Jon Singleton, a frequent member of BA’s Prospect Hot Sheet as well as Top 10 Fantasy Prospects and the Astros’ No. 7 prospect entering the season, will be promoted Tuesday, according to reports, after signing a five-year extension worth $10 million with three option years.
See also: What To Expect—George Springer
See also: What To Expect—Jonathan Singleton
The slugging first baseman, hitting .267/.397/.544 with 14 homers and 43 RBIs at Triple-A Oklahoma City, would likely supplant Houston’s platoon at the position of Jesus Guzman (.208) and Marc Krauss (.173).
"Jon is one of the rising young power hitters in baseball, who has had a terrific first two months this year at Triple-A," Astros general manager Jeff Luhnow told BA correspondent Jose de Jesus Ortiz. “He is a big part of our future here in Houston, and this contract ensures that he will be an Astro for many years to come.”
According to Yahoo! Sports, the contract is for five guaranteed seasons and three option years. If the Astros pick up all his options, Singleton would not be a free agent until age 30.
The deal follows an early spring report that George Springer refused to sign a similar contract in September 2013 and was not promoted because he refused to sign. The Astros called up Springer, and he’s hitting .259/.344/.500 with 10 home runs and 29 RBIs in 162 at-bats.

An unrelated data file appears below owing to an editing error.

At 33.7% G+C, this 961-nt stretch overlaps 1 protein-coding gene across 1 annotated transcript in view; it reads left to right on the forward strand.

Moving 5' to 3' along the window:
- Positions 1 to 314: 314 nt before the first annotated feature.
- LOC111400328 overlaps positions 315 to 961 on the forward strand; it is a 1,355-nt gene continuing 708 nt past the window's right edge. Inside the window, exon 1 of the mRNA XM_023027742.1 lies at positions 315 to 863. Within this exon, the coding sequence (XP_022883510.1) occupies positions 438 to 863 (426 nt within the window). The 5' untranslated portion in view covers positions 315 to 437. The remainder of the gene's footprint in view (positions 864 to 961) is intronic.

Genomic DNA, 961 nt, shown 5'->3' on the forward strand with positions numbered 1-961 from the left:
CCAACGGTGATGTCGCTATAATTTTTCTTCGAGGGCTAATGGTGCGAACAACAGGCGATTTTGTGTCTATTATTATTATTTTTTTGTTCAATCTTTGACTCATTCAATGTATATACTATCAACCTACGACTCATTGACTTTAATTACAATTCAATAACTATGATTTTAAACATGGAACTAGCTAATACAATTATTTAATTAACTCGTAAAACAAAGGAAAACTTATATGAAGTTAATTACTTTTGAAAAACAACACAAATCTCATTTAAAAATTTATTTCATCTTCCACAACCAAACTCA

Singleton has plus bat speed, plus power and can cover the whole plate. The home runs will come with plenty of strikeouts, but Singleton's ability to draw walks and hit doubles and home runs should more than make up for some swing-and-miss tendencies.
Singleton's on-base ability is his best skill. He has a .388 career minor league on-base percentage with an ability to draw walks in part because he has enough power to keep pitchers cautious.
Singleton's scouting report also has to include a note about his battles with addiction. He was suspended for 50 games last year after a second positive test for marijuana. The Astros added him to the 40-man roster earlier than needed last year. As soon as that happened, he was no longer subject to tests for marijuana because of his newfound status as a member of the union. But Singleton told reporters this spring that he began substituting alcohol for pot last year, which did him no favors, on or off the field.
“He has worked hard to overcome adversity in the past couple of years and demonstrated to the organization that he is ready to contribute to a winning team in the major leagues,” Luhnow said.